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Mar 15, 2019

Imperial Oil to slow Aspen project; blasts Notley's intervention

Imperial taps the brake on $2.6B Aspen project; blames Notley’s intervention

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Imperial Oil Ltd. is slowing down the development of its $2.6-billion Aspen oil sands project amid market uncertainty and competitiveness concerns, the Calgary-based company said Friday.

In its release, the company cited market “uncertainty stemming from Alberta government intervention and other industry competitiveness challenges.”

“This was a difficult choice in light of our final investment decision on Aspen announced last November,” said Imperial Oil President and CEO Rich Kruger in a release. “However, we cannot invest billions of dollars on behalf of our shareholders given the uncertainty in the current business environment.”

Kruger added the company’s goal is to ensure the work it does this year will allow Imperial to resume planned activity levels “when the time is right.”

The slowdown of the project is expected to result in a delay of at least one year.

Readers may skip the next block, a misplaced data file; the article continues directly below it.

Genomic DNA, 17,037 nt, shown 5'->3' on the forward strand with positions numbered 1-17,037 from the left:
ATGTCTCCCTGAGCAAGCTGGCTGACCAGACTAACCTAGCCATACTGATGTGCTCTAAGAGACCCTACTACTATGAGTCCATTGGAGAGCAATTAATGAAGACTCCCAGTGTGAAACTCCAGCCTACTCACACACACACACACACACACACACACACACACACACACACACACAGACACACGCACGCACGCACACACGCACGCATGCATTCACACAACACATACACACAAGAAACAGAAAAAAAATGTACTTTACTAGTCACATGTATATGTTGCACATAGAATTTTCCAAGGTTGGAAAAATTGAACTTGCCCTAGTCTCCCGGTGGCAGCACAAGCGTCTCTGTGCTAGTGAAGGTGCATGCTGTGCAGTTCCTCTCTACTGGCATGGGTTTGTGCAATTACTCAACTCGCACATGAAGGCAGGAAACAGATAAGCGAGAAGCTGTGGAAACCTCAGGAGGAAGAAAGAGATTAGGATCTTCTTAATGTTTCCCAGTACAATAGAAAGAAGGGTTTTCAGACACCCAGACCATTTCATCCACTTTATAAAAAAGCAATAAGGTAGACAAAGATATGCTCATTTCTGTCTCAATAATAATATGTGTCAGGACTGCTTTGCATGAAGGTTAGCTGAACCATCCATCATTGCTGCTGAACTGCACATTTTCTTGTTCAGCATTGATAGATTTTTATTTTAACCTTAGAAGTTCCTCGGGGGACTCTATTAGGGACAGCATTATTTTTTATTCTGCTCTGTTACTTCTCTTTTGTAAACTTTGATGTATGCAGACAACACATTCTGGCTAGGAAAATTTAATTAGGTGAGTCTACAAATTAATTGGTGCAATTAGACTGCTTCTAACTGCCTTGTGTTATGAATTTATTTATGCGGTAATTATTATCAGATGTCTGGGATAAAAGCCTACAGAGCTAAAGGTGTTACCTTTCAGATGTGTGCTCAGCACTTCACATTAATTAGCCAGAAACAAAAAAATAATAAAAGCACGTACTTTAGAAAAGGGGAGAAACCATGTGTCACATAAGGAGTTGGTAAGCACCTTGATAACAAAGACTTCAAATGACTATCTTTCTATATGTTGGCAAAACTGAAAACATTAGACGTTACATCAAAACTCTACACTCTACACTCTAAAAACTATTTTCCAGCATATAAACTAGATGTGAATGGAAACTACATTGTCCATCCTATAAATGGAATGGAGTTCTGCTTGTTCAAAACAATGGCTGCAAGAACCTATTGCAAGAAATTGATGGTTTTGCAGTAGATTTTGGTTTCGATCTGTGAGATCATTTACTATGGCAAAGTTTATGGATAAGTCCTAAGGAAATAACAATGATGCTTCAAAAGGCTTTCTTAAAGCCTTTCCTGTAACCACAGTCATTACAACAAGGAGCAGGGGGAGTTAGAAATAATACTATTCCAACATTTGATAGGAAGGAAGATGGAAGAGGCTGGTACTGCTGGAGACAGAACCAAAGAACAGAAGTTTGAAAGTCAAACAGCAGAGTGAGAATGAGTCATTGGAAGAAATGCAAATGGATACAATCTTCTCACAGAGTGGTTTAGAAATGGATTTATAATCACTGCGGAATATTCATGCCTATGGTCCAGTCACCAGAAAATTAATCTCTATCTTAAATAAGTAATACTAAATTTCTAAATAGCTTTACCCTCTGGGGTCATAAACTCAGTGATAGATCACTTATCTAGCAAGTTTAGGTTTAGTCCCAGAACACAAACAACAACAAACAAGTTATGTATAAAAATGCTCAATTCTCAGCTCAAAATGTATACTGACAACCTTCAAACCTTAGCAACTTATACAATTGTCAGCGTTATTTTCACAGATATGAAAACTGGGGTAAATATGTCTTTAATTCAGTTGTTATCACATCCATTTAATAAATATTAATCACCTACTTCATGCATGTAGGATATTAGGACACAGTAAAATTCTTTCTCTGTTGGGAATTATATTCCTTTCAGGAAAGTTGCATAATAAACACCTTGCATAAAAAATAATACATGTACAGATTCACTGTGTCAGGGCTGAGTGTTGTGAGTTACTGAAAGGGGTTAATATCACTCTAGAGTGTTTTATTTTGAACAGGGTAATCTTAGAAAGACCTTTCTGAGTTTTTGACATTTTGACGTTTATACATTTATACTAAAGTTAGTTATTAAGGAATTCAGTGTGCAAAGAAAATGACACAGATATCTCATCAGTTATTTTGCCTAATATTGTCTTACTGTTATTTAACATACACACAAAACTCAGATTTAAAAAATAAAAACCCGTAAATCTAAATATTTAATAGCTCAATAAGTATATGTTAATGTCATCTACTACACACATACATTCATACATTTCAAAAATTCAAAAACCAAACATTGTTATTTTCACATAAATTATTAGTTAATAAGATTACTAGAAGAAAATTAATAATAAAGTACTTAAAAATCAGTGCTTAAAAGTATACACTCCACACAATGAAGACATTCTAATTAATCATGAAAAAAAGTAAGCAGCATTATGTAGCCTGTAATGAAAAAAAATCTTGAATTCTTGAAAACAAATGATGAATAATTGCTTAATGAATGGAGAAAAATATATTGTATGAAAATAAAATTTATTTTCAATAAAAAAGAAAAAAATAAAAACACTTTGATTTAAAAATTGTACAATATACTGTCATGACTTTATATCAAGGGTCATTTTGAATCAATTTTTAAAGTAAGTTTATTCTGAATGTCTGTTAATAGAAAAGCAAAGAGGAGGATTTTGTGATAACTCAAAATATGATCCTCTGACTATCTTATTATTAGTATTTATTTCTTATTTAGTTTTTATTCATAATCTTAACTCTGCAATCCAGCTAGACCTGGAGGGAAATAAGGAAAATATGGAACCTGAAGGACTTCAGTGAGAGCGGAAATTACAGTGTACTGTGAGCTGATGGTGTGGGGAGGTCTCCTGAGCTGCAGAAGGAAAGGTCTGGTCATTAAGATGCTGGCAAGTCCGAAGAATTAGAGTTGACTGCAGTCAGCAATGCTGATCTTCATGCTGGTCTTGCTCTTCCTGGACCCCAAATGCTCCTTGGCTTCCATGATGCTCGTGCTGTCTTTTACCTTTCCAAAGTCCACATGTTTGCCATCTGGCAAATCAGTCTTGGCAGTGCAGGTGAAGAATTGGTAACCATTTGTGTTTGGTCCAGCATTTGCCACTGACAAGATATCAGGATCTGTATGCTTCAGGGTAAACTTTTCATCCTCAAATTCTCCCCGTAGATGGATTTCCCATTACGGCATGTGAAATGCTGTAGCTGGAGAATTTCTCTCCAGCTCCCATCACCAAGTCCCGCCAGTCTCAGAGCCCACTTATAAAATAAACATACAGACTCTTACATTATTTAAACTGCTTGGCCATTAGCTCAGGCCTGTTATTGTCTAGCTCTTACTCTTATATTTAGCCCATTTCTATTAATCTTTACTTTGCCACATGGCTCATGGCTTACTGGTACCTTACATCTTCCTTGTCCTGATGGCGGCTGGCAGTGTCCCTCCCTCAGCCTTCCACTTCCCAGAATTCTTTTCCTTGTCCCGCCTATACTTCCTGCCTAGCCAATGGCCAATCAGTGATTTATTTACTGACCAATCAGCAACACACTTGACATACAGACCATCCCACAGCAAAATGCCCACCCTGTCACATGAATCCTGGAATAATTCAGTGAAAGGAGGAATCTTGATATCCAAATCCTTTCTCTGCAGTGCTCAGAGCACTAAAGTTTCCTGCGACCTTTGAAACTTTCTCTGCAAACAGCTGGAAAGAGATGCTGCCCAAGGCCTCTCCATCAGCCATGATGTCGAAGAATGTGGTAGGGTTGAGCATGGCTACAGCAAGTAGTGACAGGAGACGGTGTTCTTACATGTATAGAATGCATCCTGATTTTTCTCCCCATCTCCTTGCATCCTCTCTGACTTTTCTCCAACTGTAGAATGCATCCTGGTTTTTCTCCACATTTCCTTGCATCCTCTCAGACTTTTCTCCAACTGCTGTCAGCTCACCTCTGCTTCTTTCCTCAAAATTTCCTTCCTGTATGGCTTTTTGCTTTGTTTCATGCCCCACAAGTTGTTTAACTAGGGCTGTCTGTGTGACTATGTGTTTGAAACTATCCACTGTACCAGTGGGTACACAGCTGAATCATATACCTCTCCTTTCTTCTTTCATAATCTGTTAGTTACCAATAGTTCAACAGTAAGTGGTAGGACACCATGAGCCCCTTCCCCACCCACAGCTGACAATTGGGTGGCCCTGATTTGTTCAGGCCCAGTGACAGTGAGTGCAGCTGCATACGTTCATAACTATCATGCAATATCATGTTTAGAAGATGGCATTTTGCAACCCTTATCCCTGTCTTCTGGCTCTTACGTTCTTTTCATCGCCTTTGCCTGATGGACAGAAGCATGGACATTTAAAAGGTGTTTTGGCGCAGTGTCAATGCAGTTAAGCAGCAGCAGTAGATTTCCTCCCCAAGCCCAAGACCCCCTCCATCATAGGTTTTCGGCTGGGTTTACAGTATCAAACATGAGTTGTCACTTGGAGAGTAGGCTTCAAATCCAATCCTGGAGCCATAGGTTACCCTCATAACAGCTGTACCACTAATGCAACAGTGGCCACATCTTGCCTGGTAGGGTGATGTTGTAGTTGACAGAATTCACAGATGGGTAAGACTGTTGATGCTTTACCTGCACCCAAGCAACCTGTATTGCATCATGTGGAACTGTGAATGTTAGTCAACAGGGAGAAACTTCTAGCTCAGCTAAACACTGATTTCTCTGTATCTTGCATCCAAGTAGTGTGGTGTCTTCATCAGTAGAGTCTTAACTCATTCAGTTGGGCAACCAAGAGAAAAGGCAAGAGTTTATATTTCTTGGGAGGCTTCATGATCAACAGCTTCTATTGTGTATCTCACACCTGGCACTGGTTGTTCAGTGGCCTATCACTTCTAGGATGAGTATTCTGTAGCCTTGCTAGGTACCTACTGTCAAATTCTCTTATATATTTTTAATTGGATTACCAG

“The decision to return to planned project activity levels will depend on factors such as any subsequent government actions related to curtailment and our confidence in general market conditions,” Kruger said.

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 Bloomberg News 

Imperial gave Aspen the green light in November, ahead of Alberta Premier Rachel Notley’s mandated oil production cuts, which have been eased in recent months.  

CIBC analysts Jon Morrison and Trevor Bolland said they aren’t surprised the company is slowing the project.

“We viewed the decision [in November to proceed with Aspen] as a surprising one at the time given heavy oil differentials and uncertainties surrounding major pipeline export project progress,” they wrote in a note to clients Friday. “As such, we don't consider this update as terribly surprising, especially given the company's vocal stance against curtailments since they were announced.”

When it approved the project last year, Imperial said Aspen was projected to employ 700 people during construction, create more than 200 permanent jobs and produce 75,000 barrels of oil per day. Imperial expected that the project would be up and running by 2022.

The company also estimated Aspen would generate more than $4 billion in direct federal and provincial revenues, and $10 billion in royalties for Alberta.